Event Title

Regional Climate Variability and Patterns of Urban Development – Impacts on the Urban Water Cycle and Nutrient Export

Presenter Information

Claire Welty

Location

ECC 216

Event Website

http://water.usu.edu/

Start Date

4-3-2012 9:10 AM

End Date

4-3-2012 9:45 AM

Description

An overview of the Baltimore NSF Water Sustainability and Climate project initiated in January 2011 will be presented. The goal of the project is to evaluate the interactions between urban development patterns and the hydrologic cycle and its associated nutrient cycles, within the context of regional and local climate variability. Our specific objective is to create a modeling system capable of simulating the feedback relationships that control urban water sustainability. Core elements include spatial modeling of urban development patterns and individual land use and location processes at parcel and neighborhood scales and for different policy scenarios; three-dimensional modeling of coupled surface water-groundwater and land surface-atmospheric systems at multiple scales (including consideration of the engineered water system), where development patterns are incorporated as input; and field work and modeling aimed at quantifying flow paths and fluxes of water and nitrogen in this system. The project team is evaluating linkages among (1) how human locational choices, waterbased ecosystem services, and regulatory policies affect the supply of land and patterns of development over time; (2) how the changing composition and variability of urbanizing surfaces affect local and regional climate; and (3) how patterns of development (including the engineered water system) and climate variability affect fluxes, flow paths and storage of water and nitrogen in urban areas. The Baltimore Ecosystem Study LTER (http://beslter.org) is being used as a platform to carry out the work. This capability enables us to take advantage of a 14-year database of hydrologic and chemical characterization data; high-resolution land-cover, land use, and socio-demographic information; and a high-density hydrologic observing system.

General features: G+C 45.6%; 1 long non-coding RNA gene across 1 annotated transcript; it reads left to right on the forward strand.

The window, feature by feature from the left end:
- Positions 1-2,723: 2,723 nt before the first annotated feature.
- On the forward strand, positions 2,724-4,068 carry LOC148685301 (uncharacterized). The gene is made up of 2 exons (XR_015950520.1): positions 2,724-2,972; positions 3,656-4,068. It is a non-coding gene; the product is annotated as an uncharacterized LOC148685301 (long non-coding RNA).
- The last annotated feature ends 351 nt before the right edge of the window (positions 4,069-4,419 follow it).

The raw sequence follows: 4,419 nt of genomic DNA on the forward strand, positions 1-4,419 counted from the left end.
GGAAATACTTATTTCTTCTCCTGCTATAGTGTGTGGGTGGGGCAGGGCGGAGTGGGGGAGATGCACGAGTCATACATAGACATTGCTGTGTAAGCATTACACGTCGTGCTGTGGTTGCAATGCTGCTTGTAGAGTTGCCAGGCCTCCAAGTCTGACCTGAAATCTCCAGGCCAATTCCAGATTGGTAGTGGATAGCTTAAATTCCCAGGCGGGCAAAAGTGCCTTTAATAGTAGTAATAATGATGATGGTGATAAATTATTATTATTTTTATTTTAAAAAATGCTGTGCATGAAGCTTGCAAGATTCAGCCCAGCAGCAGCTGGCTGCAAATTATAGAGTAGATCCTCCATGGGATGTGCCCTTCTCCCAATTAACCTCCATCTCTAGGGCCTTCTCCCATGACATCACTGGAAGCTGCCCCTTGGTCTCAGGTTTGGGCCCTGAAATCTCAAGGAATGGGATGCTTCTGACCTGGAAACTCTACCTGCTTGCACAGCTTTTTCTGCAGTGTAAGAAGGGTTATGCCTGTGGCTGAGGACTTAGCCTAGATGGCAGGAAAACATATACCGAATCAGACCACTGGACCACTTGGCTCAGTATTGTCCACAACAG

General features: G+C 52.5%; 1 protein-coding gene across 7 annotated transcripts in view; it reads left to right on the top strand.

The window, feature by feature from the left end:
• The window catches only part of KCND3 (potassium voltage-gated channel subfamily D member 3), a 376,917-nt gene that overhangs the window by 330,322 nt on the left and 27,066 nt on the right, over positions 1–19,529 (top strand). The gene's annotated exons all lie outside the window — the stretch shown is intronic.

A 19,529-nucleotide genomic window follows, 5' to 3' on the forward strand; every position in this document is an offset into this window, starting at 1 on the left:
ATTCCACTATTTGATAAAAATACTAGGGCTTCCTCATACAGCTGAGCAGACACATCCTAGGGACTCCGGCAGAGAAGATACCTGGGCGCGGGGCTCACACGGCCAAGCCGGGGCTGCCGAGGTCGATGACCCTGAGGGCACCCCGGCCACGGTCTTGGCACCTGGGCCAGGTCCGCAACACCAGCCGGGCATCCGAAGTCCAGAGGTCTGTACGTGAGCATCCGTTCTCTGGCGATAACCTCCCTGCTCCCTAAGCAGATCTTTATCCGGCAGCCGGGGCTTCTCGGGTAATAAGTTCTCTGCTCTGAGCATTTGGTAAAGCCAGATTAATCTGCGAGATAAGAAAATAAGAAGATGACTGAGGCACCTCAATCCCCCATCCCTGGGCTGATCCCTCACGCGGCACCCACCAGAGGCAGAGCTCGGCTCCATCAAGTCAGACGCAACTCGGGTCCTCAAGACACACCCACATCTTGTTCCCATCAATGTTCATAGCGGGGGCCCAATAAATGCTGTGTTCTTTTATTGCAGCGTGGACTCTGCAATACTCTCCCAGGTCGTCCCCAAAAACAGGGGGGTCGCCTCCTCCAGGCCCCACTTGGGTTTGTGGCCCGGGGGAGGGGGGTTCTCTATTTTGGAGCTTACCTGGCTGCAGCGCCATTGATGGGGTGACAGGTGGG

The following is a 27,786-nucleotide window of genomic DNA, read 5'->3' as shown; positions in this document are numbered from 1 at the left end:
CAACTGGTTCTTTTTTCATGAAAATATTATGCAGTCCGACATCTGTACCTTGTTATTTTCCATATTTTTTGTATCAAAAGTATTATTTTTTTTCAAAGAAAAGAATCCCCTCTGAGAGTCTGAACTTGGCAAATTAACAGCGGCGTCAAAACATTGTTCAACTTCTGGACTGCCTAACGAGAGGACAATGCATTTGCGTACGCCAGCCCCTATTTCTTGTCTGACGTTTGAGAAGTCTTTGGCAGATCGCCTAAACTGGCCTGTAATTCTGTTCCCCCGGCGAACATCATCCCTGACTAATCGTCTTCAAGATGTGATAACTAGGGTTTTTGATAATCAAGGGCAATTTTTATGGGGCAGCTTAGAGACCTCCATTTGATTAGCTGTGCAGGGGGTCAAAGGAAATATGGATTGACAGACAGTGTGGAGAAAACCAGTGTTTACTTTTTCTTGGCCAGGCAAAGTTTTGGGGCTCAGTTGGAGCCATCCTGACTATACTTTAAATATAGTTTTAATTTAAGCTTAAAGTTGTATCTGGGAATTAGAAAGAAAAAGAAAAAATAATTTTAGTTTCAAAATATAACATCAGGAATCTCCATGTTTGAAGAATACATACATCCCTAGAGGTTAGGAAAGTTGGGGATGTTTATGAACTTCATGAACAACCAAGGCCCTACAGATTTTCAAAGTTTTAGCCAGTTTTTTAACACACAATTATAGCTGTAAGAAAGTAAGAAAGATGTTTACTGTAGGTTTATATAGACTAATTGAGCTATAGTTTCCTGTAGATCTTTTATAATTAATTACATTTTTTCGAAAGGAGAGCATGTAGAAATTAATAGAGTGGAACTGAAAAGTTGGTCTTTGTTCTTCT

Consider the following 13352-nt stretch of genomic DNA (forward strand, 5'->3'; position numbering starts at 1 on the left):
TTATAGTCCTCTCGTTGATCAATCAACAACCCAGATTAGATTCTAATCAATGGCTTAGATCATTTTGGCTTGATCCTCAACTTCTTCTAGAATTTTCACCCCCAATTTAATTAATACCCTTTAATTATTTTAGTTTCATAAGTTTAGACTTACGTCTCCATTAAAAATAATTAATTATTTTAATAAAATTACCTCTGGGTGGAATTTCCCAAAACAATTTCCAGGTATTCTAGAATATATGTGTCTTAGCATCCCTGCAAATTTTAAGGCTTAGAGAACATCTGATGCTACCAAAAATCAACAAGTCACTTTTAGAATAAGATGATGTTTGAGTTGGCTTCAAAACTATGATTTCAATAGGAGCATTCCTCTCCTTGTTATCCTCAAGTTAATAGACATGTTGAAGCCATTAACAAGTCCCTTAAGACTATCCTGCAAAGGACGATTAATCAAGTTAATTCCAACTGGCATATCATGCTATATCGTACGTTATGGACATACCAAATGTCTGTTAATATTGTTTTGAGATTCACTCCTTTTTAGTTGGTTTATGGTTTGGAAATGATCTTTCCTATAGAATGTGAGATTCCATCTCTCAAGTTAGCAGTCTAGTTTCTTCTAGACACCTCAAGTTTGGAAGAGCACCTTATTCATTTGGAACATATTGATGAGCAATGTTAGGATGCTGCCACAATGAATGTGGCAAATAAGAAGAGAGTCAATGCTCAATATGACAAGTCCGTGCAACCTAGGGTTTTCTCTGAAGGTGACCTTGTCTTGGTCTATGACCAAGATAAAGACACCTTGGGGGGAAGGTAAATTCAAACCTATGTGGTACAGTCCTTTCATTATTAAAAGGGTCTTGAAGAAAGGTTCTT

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Apr 3rd, 9:10 AM Apr 3rd, 9:45 AM

Regional Climate Variability and Patterns of Urban Development – Impacts on the Urban Water Cycle and Nutrient Export

ECC 216

An overview of the Baltimore NSF Water Sustainability and Climate project initiated in January 2011 will be presented. The goal of the project is to evaluate the interactions between urban development patterns and the hydrologic cycle and its associated nutrient cycles, within the context of regional and local climate variability. Our specific objective is to create a modeling system capable of simulating the feedback relationships that control urban water sustainability. Core elements include spatial modeling of urban development patterns and individual land use and location processes at parcel and neighborhood scales and for different policy scenarios; three-dimensional modeling of coupled surface water-groundwater and land surface-atmospheric systems at multiple scales (including consideration of the engineered water system), where development patterns are incorporated as input; and field work and modeling aimed at quantifying flow paths and fluxes of water and nitrogen in this system. The project team is evaluating linkages among (1) how human locational choices, waterbased ecosystem services, and regulatory policies affect the supply of land and patterns of development over time; (2) how the changing composition and variability of urbanizing surfaces affect local and regional climate; and (3) how patterns of development (including the engineered water system) and climate variability affect fluxes, flow paths and storage of water and nitrogen in urban areas. The Baltimore Ecosystem Study LTER (http://beslter.org) is being used as a platform to carry out the work. This capability enables us to take advantage of a 14-year database of hydrologic and chemical characterization data; high-resolution land-cover, land use, and socio-demographic information; and a high-density hydrologic observing system.

https://digitalcommons.usu.edu/runoff/2012/AllAbstracts/9